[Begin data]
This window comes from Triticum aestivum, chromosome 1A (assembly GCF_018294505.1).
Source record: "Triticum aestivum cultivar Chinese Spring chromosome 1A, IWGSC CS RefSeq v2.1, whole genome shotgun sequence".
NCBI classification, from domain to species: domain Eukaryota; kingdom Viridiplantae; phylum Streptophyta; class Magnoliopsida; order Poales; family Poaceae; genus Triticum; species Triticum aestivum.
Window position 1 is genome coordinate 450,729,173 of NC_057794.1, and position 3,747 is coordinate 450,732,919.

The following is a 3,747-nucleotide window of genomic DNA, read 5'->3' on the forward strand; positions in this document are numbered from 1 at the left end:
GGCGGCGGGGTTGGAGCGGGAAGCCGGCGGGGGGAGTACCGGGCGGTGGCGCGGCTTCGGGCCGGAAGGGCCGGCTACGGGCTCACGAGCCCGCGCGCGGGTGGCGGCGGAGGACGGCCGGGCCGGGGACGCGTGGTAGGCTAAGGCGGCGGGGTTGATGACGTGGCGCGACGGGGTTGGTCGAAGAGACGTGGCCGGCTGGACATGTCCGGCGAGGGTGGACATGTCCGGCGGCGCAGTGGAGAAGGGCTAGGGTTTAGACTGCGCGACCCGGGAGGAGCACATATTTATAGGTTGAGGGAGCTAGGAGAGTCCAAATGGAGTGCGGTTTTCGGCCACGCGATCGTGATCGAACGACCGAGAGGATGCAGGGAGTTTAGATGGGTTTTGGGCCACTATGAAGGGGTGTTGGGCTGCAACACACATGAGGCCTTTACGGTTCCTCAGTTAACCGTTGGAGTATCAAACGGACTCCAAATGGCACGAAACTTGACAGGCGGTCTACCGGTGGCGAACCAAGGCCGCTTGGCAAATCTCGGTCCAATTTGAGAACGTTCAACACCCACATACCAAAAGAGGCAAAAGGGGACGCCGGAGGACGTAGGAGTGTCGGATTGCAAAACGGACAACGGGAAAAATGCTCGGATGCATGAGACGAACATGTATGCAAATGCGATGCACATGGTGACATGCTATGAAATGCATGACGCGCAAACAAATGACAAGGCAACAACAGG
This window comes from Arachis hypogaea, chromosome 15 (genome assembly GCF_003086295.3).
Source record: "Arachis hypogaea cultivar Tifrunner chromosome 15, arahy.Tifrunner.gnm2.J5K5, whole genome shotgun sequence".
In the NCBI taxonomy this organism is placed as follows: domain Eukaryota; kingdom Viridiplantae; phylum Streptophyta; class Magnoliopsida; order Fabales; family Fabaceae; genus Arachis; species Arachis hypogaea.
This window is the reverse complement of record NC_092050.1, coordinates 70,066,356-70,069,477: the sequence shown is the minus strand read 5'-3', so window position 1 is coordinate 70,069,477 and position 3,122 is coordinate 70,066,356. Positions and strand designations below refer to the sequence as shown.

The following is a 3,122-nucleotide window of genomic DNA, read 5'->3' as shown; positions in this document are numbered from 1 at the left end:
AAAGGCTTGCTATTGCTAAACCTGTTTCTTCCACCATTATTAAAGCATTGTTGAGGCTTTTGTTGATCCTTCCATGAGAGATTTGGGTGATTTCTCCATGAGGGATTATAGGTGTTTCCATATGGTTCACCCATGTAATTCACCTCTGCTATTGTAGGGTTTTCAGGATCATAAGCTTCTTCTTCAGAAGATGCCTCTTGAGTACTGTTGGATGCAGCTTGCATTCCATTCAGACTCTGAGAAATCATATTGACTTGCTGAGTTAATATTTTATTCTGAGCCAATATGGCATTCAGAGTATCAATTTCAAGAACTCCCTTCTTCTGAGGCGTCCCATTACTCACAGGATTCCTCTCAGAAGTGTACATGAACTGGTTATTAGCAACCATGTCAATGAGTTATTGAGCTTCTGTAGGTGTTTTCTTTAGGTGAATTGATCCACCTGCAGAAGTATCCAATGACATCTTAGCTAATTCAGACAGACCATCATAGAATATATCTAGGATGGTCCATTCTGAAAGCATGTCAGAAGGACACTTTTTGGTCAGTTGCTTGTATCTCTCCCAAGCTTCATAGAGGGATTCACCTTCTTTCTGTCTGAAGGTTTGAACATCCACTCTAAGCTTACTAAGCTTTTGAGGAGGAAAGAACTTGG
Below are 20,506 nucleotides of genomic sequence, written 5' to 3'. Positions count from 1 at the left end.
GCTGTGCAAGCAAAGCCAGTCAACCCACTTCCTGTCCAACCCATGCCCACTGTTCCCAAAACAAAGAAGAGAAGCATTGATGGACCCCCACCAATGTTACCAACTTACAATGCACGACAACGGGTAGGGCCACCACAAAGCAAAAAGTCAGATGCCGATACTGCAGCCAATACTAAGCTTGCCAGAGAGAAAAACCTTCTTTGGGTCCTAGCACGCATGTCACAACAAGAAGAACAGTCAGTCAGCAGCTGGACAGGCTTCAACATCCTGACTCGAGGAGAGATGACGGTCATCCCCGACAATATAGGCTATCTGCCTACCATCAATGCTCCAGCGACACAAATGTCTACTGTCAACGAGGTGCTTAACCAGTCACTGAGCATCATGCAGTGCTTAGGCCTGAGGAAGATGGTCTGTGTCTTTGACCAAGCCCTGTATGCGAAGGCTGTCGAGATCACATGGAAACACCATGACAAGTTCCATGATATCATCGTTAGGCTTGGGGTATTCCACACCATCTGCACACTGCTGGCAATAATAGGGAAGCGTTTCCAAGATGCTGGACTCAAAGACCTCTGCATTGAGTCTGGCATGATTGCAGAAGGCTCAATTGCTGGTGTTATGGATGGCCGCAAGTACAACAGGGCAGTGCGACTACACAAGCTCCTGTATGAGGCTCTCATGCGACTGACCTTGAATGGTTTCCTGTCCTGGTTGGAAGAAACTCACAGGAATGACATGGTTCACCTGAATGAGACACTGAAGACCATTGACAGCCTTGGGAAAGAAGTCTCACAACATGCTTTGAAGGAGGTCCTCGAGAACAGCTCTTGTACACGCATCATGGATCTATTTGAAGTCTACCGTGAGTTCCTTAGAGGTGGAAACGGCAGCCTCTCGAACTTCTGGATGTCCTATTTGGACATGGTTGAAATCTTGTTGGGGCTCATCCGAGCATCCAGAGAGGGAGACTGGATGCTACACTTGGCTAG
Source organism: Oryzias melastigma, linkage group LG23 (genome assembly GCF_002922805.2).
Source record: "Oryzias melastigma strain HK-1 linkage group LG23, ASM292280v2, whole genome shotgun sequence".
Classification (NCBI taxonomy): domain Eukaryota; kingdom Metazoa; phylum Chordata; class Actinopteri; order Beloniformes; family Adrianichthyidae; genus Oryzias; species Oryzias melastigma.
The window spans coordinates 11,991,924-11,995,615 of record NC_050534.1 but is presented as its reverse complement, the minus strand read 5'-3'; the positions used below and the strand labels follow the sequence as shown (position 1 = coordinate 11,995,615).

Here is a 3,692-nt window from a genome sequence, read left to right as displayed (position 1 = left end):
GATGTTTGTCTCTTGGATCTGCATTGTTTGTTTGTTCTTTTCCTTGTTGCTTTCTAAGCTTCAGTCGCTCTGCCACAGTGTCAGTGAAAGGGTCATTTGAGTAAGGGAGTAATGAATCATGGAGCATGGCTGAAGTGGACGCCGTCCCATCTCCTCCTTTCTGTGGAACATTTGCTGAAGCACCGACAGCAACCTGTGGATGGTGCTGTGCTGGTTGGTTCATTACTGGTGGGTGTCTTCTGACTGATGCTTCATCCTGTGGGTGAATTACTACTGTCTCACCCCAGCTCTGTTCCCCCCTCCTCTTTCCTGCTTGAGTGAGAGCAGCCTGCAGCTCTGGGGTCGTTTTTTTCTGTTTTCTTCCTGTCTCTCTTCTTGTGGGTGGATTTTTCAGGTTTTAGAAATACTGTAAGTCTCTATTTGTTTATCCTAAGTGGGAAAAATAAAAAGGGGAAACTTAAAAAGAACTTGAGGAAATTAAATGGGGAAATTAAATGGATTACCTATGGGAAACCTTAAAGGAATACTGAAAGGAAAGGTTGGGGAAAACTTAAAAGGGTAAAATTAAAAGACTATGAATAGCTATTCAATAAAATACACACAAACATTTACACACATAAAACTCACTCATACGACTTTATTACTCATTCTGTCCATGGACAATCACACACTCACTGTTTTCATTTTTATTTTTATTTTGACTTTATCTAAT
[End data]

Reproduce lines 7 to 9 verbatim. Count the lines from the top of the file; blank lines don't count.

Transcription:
This window comes from Arachis hypogaea, chromosome 15 (genome assembly GCF_003086295.3).
Source record: "Arachis hypogaea cultivar Tifrunner chromosome 15, arahy.Tifrunner.gnm2.J5K5, whole genome shotgun sequence".
In the NCBI taxonomy this organism is placed as follows: domain Eukaryota; kingdom Viridiplantae; phylum Streptophyta; class Magnoliopsida; order Fabales; family Fabaceae; genus Arachis; species Arachis hypogaea.